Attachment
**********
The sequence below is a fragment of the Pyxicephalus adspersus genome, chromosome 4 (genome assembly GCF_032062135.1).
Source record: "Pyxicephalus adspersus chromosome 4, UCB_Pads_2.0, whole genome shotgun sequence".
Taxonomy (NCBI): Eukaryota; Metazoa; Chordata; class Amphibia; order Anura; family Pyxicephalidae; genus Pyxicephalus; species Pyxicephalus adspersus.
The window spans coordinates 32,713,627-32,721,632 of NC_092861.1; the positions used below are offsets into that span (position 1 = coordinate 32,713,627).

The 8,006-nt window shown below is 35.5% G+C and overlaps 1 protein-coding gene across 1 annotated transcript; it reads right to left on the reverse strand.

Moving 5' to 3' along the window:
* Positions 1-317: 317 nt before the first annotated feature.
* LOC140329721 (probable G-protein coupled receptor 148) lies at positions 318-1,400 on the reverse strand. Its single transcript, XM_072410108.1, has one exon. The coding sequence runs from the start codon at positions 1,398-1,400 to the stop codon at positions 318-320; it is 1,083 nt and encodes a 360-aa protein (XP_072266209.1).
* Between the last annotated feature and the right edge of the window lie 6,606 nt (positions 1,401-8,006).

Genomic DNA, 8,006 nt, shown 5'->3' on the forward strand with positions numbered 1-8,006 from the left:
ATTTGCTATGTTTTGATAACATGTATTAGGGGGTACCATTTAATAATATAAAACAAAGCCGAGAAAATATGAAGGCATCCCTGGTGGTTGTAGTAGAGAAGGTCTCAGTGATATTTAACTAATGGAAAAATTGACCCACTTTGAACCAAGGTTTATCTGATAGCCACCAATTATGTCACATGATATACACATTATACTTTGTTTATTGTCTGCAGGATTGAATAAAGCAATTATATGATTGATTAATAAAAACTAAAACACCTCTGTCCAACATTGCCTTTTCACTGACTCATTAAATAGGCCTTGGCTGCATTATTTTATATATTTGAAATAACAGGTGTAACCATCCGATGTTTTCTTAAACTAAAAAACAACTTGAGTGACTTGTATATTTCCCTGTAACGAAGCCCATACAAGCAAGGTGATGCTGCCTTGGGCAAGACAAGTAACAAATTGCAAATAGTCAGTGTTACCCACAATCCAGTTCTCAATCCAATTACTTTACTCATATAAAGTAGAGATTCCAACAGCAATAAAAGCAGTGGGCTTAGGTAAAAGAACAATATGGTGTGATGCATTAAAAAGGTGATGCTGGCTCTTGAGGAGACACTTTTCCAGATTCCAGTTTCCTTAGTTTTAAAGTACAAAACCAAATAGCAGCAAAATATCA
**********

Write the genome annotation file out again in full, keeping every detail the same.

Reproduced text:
The sequence below is a fragment of the Pyxicephalus adspersus genome, chromosome 4 (genome assembly GCF_032062135.1).
Source record: "Pyxicephalus adspersus chromosome 4, UCB_Pads_2.0, whole genome shotgun sequence".
Taxonomy (NCBI): Eukaryota; Metazoa; Chordata; class Amphibia; order Anura; family Pyxicephalidae; genus Pyxicephalus; species Pyxicephalus adspersus.
The window spans coordinates 32,713,627-32,721,632 of NC_092861.1; the positions used below are offsets into that span (position 1 = coordinate 32,713,627).

The 8,006-nt window shown below is 35.5% G+C and overlaps 1 protein-coding gene across 1 annotated transcript; it reads right to left on the reverse strand.

Moving 5' to 3' along the window:
* Positions 1-317: 317 nt before the first annotated feature.
* LOC140329721 (probable G-protein coupled receptor 148) lies at positions 318-1,400 on the reverse strand. Its single transcript, XM_072410108.1, has one exon. The coding sequence runs from the start codon at positions 1,398-1,400 to the stop codon at positions 318-320; it is 1,083 nt and encodes a 360-aa protein (XP_072266209.1).
* Between the last annotated feature and the right edge of the window lie 6,606 nt (positions 1,401-8,006).

Genomic DNA, 8,006 nt, shown 5'->3' on the forward strand with positions numbered 1-8,006 from the left:
ATTTGCTATGTTTTGATAACATGTATTAGGGGGTACCATTTAATAATATAAAACAAAGCCGAGAAAATATGAAGGCATCCCTGGTGGTTGTAGTAGAGAAGGTCTCAGTGATATTTAACTAATGGAAAAATTGACCCACTTTGAACCAAGGTTTATCTGATAGCCACCAATTATGTCACATGATATACACATTATACTTTGTTTATTGTCTGCAGGATTGAATAAAGCAATTATATGATTGATTAATAAAAACTAAAACACCTCTGTCCAACATTGCCTTTTCACTGACTCATTAAATAGGCCTTGGCTGCATTATTTTATATATTTGAAATAACAGGTGTAACCATCCGATGTTTTCTTAAACTAAAAAACAACTTGAGTGACTTGTATATTTCCCTGTAACGAAGCCCATACAAGCAAGGTGATGCTGCCTTGGGCAAGACAAGTAACAAATTGCAAATAGTCAGTGTTACCCACAATCCAGTTCTCAATCCAATTACTTTACTCATATAAAGTAGAGATTCCAACAGCAATAAAAGCAGTGGGCTTAGGTAAAAGAACAATATGGTGTGATGCATTAAAAAGGTGATGCTGGCTCTTGAGGAGACACTTTTCCAGATTCCAGTTTCCTTAGTTTTAAAGTACAAAACCAAATAGCAGCAAAATATCA